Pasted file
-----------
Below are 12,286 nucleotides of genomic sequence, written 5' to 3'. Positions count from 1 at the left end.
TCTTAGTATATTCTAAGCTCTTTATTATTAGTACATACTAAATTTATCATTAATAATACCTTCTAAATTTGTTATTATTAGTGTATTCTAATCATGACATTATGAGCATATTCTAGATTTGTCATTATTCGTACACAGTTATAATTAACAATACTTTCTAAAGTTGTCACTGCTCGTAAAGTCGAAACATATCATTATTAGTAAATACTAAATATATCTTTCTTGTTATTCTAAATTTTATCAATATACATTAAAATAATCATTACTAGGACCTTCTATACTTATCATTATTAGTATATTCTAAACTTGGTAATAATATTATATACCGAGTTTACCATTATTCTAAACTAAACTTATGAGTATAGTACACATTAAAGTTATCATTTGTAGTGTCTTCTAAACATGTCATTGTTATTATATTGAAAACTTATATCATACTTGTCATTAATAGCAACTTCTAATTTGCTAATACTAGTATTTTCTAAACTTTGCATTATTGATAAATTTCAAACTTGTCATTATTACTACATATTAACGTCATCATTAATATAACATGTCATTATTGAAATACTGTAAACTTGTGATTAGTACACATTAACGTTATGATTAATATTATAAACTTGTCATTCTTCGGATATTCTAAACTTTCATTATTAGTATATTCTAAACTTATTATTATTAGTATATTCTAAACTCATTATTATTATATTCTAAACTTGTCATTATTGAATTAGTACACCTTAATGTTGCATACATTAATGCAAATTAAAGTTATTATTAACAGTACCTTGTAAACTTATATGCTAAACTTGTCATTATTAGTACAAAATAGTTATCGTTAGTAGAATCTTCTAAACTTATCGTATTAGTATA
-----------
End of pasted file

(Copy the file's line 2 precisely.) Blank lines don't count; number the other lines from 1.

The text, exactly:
TCTTAGTATATTCTAAGCTCTTTATTATTAGTACATACTAAATTTATCATTAATAATACCTTCTAAATTTGTTATTATTAGTGTATTCTAATCATGACATTATGAGCATATTCTAGATTTGTCATTATTCGTACACAGTTATAATTAACAATACTTTCTAAAGTTGTCACTGCTCGTAAAGTCGAAACATATCATTATTAGTAAATACTAAATATATCTTTCTTGTTATTCTAAATTTTATCAATATACATTAAAATAATCATTACTAGGACCTTCTATACTTATCATTATTAGTATATTCTAAACTTGGTAATAATATTATATACCGAGTTTACCATTATTCTAAACTAAACTTATGAGTATAGTACACATTAAAGTTATCATTTGTAGTGTCTTCTAAACATGTCATTGTTATTATATTGAAAACTTATATCATACTTGTCATTAATAGCAACTTCTAATTTGCTAATACTAGTATTTTCTAAACTTTGCATTATTGATAAATTTCAAACTTGTCATTATTACTACATATTAACGTCATCATTAATATAACATGTCATTATTGAAATACTGTAAACTTGTGATTAGTACACATTAACGTTATGATTAATATTATAAACTTGTCATTCTTCGGATATTCTAAACTTTCATTATTAGTATATTCTAAACTTATTATTATTAGTATATTCTAAACTCATTATTATTATATTCTAAACTTGTCATTATTGAATTAGTACACCTTAATGTTGCATACATTAATGCAAATTAAAGTTATTATTAACAGTACCTTGTAAACTTATATGCTAAACTTGTCATTATTAGTACAAAATAGTTATCGTTAGTAGAATCTTCTAAACTTATCGTATTAGTATA